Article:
Labrador Retreiver Poodle Hybrid DogsFamily: Canidae "Kasey"Canis lupus familiarisPhoto © Animal-World: Courtesy Kelsey
The popular Labradoodle is an energetic, friendly, and people oriented dog which has become highly sought after as a pet.
The Labradoodle is a mixed dog breed, a cross between a Labrador Retriever and a Poodle. The Labradoodle may possess any combination of traits from its originating breeds. In general, they make good pets, because both Labradors and Poodles are good family pets. Both breeds are highly intelligent and enjoy being with their owners and families. When selecting a Labradoodle, look for eye disorders and hip dysplasia.
Breed Type The Labradoodle is a popular mixed breed. A cross between the Labrador Retriever and the Poodle (usually the Standard Poodle, but smaller sizes may be used), the Labradoodle is has become highly sought after as a pet.
Background The Labradoodle was not intentionally bred until 1989. A product of Australia, the breed was intended for use as a Seeing Eye dog for the blind. The idea was to produce a dog that shed less for those who were blind and had allergies. The results were good, and the breed is still used as a guide and therapy dog.
Description The Labradoodle is a mixed breed, so it does not have a defining set of characteristics that should be expected. Its hair may be soft or wiry, straight, wavy, or curly. It may or may not shed, although it usually sheds less than a full-blooded Labrador Retriever. Colors tend to be the same as those found in Poodles. Height and weight are largely unpredictable.
Care and Feeding Labradors and Poodles both do well on diets that include fish and poultry, so they should be safe bets for this breed. Grooming requirements for Labradoodles vary depending on the type of coat. Clipping may or may not be required. Coats that are more Poodle-like require regular bathing, while those that resemble the Labrador's may only need an occasional dry shampoo.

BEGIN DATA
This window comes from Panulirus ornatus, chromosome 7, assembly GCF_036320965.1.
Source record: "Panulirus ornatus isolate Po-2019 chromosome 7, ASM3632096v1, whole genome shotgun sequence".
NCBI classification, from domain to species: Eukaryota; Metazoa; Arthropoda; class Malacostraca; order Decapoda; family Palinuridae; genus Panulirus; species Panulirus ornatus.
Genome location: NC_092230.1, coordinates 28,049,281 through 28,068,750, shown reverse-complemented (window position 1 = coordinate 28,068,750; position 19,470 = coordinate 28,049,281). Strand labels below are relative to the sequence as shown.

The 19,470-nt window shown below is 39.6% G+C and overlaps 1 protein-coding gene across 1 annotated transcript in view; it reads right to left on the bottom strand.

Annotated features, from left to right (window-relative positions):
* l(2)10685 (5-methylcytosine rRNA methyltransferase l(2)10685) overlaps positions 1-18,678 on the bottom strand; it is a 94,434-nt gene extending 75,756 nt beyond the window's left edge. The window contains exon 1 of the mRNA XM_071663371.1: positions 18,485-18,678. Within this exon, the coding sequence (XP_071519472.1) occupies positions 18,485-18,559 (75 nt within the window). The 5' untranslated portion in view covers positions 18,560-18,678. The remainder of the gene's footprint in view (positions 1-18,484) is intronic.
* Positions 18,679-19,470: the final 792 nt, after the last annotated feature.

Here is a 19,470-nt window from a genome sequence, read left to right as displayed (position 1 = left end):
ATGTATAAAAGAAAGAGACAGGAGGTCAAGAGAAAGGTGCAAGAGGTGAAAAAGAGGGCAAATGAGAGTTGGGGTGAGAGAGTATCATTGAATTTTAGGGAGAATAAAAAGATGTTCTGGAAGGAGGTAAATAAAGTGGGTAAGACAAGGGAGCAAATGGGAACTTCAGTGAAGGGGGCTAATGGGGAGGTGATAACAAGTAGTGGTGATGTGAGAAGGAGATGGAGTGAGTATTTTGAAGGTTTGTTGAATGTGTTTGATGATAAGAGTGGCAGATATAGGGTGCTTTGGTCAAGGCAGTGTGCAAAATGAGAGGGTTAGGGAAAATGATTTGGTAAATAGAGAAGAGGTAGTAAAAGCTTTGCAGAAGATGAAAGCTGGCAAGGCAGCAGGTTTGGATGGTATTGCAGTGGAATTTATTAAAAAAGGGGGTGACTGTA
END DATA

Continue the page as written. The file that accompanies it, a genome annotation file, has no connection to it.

Labradoodles are usually reasonably healthy due to their genetic diversity, but regular checkups are advised. Vaccinations are due as follows:
- 6-8 weeks: Distemper, Leptospirosis, Hepatitis, Parainfluenza, Parvo, and Corona virus (DHLPPC)
- 10-12 weeks: Second DHLPPC
- 14-16 weeks: Third DHLPPC and rabies
- Annually: DHLPPC and rabies booster
Maintenance of the Labradoodles environment depends on its level of shedding. Some Labradoodles will need to be cleaned up after more than others.
Housing Your Dog Labradoodles should do well indoors or out. As people-oriented dogs, however, they might prefer to live indoors. Small spaces are fine, as long as ample opportunity for exercise is provided.
Breeding/Reproduction Some Labradoodle fans believe that only first generation Labradoodles are acceptable, while others are proponents of multigenerational crossing. Some breeders breed Labradoodles back to a Labrador or Poodle. In any event, when choosing a mate for a Labradoodle, eye disorders and hip dysplasia are primary concerns.
Common Health Problems The two main genetic ailments that are common to Labradors and Poodles are eye disorders and hip dysplasia. Labradoodles may be as prone to these as members of their purebred lineage.
Availability Although they only recently came into existence, Labradoodles are fairly easy to find. If you can't find a breeder locally, they can be located online. Prices vary greatly, but are often over $1,000.
References "Labradoodle", Wikipedia, Copyright 2008
"Labradoodle", Dog Breed Info Center, Copyright 1998-2008
"Labrador Retriever", Dog Breed Info Center, Copyright 1998-2008
"Standard Poodle" Dog Breed Info Center, Copyright 1998-2008
Cusick, William D., "What to Feed a Labrador Retriever", Referenced online, 2008
Cusick, William D., "What to Feed a Standard Poodle", Referenced online, 2008
"Labradoodle Puppies for Sale", Copyright PuppyFind.com, LLC, Referenced online, 2008